Picture the scene: two months ago you retained a contract you had with the local authority, and you’ve just finished the mobilisation period of a newly acquired one. Everything in your business is going swimmingly, and now you can continue with your routine of expert contract management, and following through on quality assurance duties.
You’re in a good place; but it can always be made even better. The space between tender writing is the perfect time to make sure you are prepared for your next bid submission.
Review your references, referees, and contract examples
There’s no substitute for experience, so it is a good idea to review your past contracts and identify key information in each of them: where did you exceed KPI expectations? What innovations did you offer? Is there anything you were particularly proud of? Answering each of these questions will help to capture the successes of the contract. Drilling down into specifics will help you further, and can make all the difference in demonstrating capability for future contracts, even if you don’t have identical examples. You may not have provided residential care working with service users with autistic spectrum disorder, but you may have worked on a residential care contract and a separate domiciliary care contract for autistic service users.
We can all empathise with the frustration of returned emails, mail, or even receiving text messages from unknown telephone numbers. Consequently, it’s in your best interests to update the contact details of your referees to make sure prospective enquiries are directed to the correct audience.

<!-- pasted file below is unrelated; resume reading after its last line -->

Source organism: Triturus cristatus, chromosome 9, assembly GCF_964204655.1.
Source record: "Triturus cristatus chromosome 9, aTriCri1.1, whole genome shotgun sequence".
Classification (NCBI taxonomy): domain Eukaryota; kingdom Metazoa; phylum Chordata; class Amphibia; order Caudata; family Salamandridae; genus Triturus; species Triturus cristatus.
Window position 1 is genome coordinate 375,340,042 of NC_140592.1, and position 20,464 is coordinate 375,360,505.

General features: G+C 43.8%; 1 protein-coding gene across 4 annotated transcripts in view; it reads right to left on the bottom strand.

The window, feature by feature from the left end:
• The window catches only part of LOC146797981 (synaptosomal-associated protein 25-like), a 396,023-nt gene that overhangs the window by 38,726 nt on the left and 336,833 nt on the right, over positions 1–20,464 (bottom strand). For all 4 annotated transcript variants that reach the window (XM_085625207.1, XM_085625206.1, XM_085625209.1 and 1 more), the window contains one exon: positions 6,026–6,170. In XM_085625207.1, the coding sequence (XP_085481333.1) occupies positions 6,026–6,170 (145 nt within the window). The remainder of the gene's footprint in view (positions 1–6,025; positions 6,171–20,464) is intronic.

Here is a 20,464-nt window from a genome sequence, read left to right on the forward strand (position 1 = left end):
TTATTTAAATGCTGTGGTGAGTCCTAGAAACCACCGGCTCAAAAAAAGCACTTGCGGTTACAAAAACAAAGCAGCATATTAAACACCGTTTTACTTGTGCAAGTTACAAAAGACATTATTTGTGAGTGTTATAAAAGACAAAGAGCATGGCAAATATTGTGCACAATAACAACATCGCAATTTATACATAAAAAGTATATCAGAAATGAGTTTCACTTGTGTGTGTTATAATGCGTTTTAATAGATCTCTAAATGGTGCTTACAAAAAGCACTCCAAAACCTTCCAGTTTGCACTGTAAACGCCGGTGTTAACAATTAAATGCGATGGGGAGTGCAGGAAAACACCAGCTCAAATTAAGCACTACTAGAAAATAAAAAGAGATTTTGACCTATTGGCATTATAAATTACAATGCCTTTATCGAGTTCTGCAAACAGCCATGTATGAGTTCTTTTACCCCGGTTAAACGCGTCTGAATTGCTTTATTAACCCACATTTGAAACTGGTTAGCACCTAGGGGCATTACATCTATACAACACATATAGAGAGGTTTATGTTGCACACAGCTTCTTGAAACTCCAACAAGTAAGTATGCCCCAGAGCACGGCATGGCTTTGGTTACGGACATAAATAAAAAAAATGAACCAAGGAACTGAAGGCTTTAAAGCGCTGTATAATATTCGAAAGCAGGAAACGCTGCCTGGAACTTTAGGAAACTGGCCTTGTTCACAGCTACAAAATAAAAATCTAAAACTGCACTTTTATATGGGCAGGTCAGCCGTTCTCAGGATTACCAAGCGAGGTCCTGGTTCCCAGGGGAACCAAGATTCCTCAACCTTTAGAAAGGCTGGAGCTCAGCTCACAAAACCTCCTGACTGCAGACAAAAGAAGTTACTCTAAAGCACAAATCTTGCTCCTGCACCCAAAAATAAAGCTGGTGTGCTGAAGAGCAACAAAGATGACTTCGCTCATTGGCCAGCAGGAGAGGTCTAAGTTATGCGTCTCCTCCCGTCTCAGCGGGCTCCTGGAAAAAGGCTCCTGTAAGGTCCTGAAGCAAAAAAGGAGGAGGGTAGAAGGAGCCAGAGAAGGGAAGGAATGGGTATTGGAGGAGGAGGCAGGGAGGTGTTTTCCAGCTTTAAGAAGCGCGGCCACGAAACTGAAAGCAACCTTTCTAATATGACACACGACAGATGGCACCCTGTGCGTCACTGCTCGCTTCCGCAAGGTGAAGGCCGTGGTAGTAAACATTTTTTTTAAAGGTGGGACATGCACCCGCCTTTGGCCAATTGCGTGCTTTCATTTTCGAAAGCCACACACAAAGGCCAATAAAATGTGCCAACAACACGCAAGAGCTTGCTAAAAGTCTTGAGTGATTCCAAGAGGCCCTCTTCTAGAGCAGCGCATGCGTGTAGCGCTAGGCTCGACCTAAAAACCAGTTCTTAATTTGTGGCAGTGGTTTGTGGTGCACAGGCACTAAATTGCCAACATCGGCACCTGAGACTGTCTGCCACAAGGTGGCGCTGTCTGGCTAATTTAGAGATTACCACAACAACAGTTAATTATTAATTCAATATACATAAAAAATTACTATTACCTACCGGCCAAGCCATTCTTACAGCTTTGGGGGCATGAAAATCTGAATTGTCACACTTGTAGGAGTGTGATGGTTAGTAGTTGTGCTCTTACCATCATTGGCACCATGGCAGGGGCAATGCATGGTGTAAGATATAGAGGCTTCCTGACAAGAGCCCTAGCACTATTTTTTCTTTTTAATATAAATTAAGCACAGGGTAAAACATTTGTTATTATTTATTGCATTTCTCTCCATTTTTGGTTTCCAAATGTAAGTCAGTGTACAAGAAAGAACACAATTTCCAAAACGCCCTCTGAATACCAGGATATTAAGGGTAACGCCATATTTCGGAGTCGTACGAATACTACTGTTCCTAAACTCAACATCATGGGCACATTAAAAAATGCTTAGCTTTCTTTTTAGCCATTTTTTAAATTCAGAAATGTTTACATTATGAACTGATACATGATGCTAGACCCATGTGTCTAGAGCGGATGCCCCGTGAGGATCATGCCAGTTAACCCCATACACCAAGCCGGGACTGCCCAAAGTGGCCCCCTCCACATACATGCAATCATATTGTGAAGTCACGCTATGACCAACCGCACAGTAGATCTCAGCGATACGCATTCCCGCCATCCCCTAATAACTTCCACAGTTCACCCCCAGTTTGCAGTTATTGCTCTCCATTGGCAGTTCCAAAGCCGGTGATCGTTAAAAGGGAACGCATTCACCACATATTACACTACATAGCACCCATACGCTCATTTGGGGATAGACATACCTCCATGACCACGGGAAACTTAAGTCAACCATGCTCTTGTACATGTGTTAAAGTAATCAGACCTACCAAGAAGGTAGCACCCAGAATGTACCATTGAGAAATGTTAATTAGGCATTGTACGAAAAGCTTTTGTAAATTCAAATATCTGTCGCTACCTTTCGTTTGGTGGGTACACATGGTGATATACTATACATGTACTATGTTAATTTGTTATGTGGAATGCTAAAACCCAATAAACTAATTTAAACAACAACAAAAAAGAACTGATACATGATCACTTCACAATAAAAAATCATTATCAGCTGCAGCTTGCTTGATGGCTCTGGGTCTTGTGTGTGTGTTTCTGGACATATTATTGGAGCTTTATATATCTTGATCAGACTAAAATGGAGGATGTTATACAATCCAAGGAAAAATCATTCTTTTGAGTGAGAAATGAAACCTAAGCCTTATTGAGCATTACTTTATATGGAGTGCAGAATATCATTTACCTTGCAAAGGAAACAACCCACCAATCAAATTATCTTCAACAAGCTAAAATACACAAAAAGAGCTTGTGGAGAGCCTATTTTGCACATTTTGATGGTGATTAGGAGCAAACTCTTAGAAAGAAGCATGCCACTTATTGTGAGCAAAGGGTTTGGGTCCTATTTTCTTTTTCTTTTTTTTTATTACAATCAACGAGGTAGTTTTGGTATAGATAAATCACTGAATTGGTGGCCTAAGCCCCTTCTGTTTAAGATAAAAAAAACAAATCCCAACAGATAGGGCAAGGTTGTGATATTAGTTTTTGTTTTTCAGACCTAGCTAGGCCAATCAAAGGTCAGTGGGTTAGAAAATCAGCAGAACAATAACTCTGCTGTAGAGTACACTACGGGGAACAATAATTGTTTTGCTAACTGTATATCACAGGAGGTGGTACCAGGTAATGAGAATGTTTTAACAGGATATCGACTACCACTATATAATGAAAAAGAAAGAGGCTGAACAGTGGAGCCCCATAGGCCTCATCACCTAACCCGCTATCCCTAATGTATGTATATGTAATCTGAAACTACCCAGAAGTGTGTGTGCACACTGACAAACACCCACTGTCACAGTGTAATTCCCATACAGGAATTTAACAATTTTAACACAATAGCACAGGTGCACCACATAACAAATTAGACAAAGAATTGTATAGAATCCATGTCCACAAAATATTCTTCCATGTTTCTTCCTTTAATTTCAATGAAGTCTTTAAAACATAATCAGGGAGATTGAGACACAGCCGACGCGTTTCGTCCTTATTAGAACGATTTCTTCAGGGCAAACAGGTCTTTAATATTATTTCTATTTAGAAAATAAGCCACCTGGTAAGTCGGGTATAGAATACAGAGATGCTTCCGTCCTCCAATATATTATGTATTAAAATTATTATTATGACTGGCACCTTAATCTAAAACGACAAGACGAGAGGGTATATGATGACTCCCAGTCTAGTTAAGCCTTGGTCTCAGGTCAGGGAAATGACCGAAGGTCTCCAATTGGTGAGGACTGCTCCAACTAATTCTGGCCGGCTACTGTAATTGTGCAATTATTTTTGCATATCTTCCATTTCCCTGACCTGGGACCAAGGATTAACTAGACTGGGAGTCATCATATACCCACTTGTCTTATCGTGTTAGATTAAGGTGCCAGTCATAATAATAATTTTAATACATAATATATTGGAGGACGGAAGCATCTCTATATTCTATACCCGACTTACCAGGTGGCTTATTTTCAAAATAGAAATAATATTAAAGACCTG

Whether successful or unsuccessful, you should always request and review feedback from the authority. You may have been awarded the contract, but it may not have been by many points. The points you lost may have been awarded for something you already do, but had omitted to mention. Feedback can also help you to understand what competitors are doing, allowing you to refine your own operational capacity, or explain the benefits of your alternative approach.
Build your bid library
As you bid more, you will notice recurring themes, whether across sectors, such as quality and performance management, or more specific areas (information governance on NHS contracts, or resident liaison arrangements in facilities management and cleaning). Knowledge of your sector’s specifics will allow you to extract key bits of information, or particularly high scoring responses and compile them in topic-specific folders in your bid library. Not only will this make the writing process quicker, it will allow you to capitalise on previous successes. When combined with authority feedback, your bid library will be refined and primed, ready for your next tender.
No one knows your company like you do, but this should be treated with caution. A newly implemented strategy, widget, or application may not be new to you, but it may be new to your prospective client. As a result, down time between tendering opportunities allows you to review your organisation from the ground up, and make sure that you are presenting it as it is, and not as it was. Make doubly sure to do this where you are the incumbent, as your organisation is likely to have changed significantly in the two or three years since contract commencement.
Benjamin Franklin allegedly stated that ‘by failing to prepare, you are preparing to fail’, a quote which has since been echoed by every teacher, lecturer, tutor, mentor, sensei, and guru. Whilst it is a cliché, it is certainly a good principle to follow between procurement processes.
Fortunately, as well as offering bid writing services, we can also help you to review and strengthen your bids, using the experience we have gained over billions of pounds’ worth of contracts to help you refine, refresh and reorganise your bid library.